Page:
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How Flexible Can Inflation Targeting Be and Still Work?

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  • Kenneth N. Kuttner

    ()
    (Oberlin College, Department of Economics)

  • Adam S. Posen

    ()
    (Peterson Institute for International Economics)

Abstract

This paper takes up the issue of the flexibility of inflation targeting regimes, with the specific goal of determining whether the monetary policy of the Bank of England, which has a formal inflation target, has been any less flexible than that of the Federal Reserve, which does not have such a target. The empirical analysis uses the speed of inflation forecast convergence, estimated from professional forecasters' predictions at successive forecast horizons, to gauge the perceived flexibility of the central bank's response to macroeconomic shocks. Based on this criterion, there is no evidence to suggest that the Bank of England's inflation target has compelled it to be more aggressive in pursuit of low inflation than the Federal Reserve.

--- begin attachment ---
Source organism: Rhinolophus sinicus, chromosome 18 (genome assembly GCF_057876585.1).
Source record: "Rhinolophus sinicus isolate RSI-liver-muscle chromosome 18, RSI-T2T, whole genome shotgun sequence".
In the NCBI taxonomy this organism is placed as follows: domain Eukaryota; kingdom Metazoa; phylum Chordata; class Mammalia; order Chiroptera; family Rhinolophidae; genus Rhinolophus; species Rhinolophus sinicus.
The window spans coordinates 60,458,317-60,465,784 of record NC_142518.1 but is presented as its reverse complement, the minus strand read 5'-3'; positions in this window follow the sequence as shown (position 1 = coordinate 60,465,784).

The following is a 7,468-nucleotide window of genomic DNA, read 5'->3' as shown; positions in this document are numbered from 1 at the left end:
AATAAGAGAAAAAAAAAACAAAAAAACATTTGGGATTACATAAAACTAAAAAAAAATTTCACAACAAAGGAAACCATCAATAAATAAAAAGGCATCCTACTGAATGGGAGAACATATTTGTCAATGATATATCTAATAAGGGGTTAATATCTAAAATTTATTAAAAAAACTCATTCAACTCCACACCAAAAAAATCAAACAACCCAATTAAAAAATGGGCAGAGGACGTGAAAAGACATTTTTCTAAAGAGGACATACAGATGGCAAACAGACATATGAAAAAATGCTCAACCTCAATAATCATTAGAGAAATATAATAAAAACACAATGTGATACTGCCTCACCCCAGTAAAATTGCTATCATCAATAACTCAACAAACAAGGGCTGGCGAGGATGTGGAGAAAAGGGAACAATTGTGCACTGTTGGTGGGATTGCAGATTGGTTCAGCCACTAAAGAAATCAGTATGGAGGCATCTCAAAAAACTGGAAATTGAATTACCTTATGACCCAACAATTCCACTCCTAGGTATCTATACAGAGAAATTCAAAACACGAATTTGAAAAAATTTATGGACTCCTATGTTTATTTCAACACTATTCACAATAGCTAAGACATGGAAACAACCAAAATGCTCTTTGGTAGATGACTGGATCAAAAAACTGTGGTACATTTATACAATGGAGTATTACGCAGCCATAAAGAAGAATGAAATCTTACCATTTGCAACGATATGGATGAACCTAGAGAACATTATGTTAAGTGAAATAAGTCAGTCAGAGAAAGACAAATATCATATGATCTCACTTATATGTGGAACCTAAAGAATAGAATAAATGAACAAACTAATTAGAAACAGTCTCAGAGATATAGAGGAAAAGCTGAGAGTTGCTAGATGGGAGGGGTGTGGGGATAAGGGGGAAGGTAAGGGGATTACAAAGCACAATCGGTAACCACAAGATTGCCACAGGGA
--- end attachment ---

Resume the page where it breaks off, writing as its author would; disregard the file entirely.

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Bibliographic Info

Paper provided by Peterson Institute for International Economics in its series Working Paper Series with number WP11-15.

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Date of creation: Sep 2011
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Handle: RePEc:iie:wpaper:wp11-15

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Keywords: Inflation targeting; inflation expectations; monetary policy;

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Cited by:
  1. Michal Franta & Jan Libich & Petr Stehlik, 2012. "Tracking Monetary-Fiscal Interactions Across Time and Space," Working Papers 2012/06, Czech National Bank, Research Department.
  2. Das Gupta, Monica & Bongaarts, John & Cleland, John, 2011. "Population, poverty, and sustainable development : a review of the evidence," Policy Research Working Paper Series 5719, The World Bank.

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